Manuscript lyrics written in full by Louis Armstrong for the song ‘We Have All the Time in the World’, from the 1969 film On Her Majesty’s Secret Service which made a poignant reappearance in No Time to Die. Signed by Armstrong and inscribed to his long-time manager Joe Glaser, “To Joe from Satch” with an additional humorous note “yea my debut song”. Lyrics written on the blank verso of a printed comedy weight-loss regime.

 

Extensive material and correspondence concerning the creation of the film Thunderball (1965) – an adaptation of the novel of the same name by Ian Fleming released in 1961, which in turn was based on an unrealised film treatment which Fleming had worked on with scriptwriter Jack Whittingham and film producer Kevin McClory between 1958-1960. The novel Thunderball was subject to a famous copyright dispute in 1961, when Whittingham and McClory took action against Fleming for not crediting them in the novel.

A carbon copy from Ian Fleming’s office of the annex to a second draft film treatment written by Fleming entitled “James Bond of the Secret Service”, in which the character of James Bond is outlined in tremendous detail, describing Bond as “… a blunt instrument wielded by a Government Department. He is quiet, hard, ruthless, sardonic, fatalistic. Audiences will tend to dislike him… In his relationship with women he shows the same qualities as he does in his job. He likes gambling, golf and fast motor cars. He has two suits, single breasted… His guns are a Barreta (sic)… He also uses a Smith & Wesson. His car is an open Bentley…”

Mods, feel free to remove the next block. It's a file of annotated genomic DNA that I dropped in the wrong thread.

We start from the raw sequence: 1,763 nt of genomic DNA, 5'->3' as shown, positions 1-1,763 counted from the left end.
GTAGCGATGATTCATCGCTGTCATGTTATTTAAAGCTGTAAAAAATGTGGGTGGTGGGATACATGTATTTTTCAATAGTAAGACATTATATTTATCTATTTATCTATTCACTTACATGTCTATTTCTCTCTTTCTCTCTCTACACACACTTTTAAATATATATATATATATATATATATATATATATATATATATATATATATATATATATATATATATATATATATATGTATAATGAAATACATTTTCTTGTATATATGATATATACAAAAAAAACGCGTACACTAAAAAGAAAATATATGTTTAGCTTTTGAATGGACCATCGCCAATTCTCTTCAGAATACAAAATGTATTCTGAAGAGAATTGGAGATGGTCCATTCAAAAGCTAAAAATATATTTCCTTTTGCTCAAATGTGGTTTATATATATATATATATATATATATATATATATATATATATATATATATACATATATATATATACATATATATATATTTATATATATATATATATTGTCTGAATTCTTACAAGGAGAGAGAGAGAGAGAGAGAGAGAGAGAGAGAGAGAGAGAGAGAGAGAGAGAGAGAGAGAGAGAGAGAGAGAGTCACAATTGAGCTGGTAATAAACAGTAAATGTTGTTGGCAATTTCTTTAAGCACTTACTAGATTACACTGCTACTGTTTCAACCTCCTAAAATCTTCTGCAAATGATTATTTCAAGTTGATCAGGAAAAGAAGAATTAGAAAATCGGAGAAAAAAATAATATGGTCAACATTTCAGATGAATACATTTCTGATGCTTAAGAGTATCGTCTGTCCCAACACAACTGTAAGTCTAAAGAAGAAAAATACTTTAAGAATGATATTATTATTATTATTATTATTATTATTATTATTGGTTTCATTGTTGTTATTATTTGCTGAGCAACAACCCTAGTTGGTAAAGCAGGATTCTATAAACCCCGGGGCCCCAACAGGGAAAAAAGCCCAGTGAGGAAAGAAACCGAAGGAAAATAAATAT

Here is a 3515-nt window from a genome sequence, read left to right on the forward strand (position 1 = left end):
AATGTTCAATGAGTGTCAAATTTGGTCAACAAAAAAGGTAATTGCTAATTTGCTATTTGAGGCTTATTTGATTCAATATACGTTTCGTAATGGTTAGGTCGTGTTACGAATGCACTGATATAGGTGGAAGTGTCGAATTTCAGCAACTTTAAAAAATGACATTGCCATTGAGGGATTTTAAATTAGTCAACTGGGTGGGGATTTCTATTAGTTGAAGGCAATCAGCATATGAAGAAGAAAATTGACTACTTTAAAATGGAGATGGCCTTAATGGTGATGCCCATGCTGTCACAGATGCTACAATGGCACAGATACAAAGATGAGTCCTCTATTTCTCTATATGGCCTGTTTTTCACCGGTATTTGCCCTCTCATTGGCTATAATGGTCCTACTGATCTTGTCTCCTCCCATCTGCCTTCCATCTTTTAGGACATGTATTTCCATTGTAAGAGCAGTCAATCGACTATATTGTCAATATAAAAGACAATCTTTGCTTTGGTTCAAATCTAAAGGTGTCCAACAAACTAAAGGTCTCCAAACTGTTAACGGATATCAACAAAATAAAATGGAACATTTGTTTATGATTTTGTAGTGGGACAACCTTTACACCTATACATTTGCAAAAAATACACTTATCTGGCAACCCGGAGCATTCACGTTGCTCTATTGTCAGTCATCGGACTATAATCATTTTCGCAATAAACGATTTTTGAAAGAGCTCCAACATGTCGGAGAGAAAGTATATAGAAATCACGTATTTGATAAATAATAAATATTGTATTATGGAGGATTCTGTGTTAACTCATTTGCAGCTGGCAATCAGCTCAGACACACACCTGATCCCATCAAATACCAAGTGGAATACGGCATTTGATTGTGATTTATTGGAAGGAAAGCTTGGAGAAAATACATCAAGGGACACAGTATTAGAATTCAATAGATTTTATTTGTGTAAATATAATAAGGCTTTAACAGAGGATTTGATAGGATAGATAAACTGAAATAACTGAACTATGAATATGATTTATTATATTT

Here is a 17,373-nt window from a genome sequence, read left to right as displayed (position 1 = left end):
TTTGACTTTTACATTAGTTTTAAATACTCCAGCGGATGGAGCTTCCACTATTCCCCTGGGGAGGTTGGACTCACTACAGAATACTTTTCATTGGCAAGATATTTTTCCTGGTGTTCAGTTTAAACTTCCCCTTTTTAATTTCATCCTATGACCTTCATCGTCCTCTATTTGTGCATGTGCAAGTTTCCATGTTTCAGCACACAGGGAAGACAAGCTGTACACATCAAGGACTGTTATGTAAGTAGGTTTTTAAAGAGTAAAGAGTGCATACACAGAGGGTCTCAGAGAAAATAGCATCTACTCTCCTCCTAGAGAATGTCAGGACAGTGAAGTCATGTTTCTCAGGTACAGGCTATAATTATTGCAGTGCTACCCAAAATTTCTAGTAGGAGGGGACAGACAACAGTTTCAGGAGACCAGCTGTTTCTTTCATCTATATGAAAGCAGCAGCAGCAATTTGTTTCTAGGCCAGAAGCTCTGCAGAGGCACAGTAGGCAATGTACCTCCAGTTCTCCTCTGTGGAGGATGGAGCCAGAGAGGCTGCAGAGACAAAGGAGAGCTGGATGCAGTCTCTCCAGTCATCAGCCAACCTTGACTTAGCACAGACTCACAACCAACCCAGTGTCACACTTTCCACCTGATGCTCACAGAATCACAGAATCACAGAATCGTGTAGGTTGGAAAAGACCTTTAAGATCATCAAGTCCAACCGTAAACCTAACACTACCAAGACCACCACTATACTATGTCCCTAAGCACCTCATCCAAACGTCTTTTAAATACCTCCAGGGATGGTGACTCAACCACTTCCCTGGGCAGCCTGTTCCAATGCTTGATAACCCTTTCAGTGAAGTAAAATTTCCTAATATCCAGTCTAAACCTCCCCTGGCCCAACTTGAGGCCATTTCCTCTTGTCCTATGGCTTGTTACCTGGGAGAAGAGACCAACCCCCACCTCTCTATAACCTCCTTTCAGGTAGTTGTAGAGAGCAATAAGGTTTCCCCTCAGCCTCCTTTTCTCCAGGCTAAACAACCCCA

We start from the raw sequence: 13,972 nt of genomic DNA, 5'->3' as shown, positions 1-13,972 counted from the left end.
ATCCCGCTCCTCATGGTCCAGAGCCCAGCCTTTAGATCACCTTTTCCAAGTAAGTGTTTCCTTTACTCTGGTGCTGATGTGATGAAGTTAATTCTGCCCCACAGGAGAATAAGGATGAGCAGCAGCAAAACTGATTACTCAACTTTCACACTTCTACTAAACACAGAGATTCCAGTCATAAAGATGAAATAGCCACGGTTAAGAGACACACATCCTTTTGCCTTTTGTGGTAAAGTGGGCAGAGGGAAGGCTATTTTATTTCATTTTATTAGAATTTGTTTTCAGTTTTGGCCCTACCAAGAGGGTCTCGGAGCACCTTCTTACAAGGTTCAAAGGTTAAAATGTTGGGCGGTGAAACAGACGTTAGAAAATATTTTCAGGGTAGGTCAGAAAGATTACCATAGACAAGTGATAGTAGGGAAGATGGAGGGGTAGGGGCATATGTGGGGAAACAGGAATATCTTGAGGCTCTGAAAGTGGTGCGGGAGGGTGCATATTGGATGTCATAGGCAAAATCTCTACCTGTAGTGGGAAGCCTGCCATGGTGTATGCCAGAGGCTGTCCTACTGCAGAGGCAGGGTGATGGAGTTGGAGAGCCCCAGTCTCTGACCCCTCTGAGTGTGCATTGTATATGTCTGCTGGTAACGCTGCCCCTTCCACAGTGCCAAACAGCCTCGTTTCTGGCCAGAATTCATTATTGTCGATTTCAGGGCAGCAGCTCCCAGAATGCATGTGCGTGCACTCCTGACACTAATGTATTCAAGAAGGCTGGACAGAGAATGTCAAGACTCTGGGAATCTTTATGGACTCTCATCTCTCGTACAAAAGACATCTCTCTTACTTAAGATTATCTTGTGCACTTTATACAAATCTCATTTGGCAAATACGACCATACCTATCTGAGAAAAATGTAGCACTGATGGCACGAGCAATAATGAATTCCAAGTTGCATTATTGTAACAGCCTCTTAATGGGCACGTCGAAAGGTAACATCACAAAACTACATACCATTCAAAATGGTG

Hand-drawn and hand-coloured watercolours by costume artist Gerald Moulin for the costume designs for ‘Commander James Bond’ in full Naval Commander dress (Tomorrow Never Dies) and ‘Xenia Onatopp’ in her disguise as a French Navy helicopter pilot (Goldeneye).

 

Autographed screenplay of Bond 18 (released as Tomorrow Never Dies), signed by “Bond” (Pierce Brosnan), “Carver” (Jonathan Pryce), “M” (Dame Judi Dench), “Q” (Desmond Llewellyn) and Raymond Benson who has additionally inscribed “I wrote the novelisation”.

 

Stunt co-ordinator Gerard Moreno’s copy of a production-used shooting script of License Revoked (released as License to Kill in 1988 – after a survey showed that 50% of Americans did not understand the term “revoked”).

 

An original vintage studio-issued press pack, issued by Warner Brothers in 1983 for the film Never Say Never Again. The pack contains cast and credit sheets, production information, biographies of the main characters as well as a full set of 17 black and white publicity stills housed in a colour-printed card folder.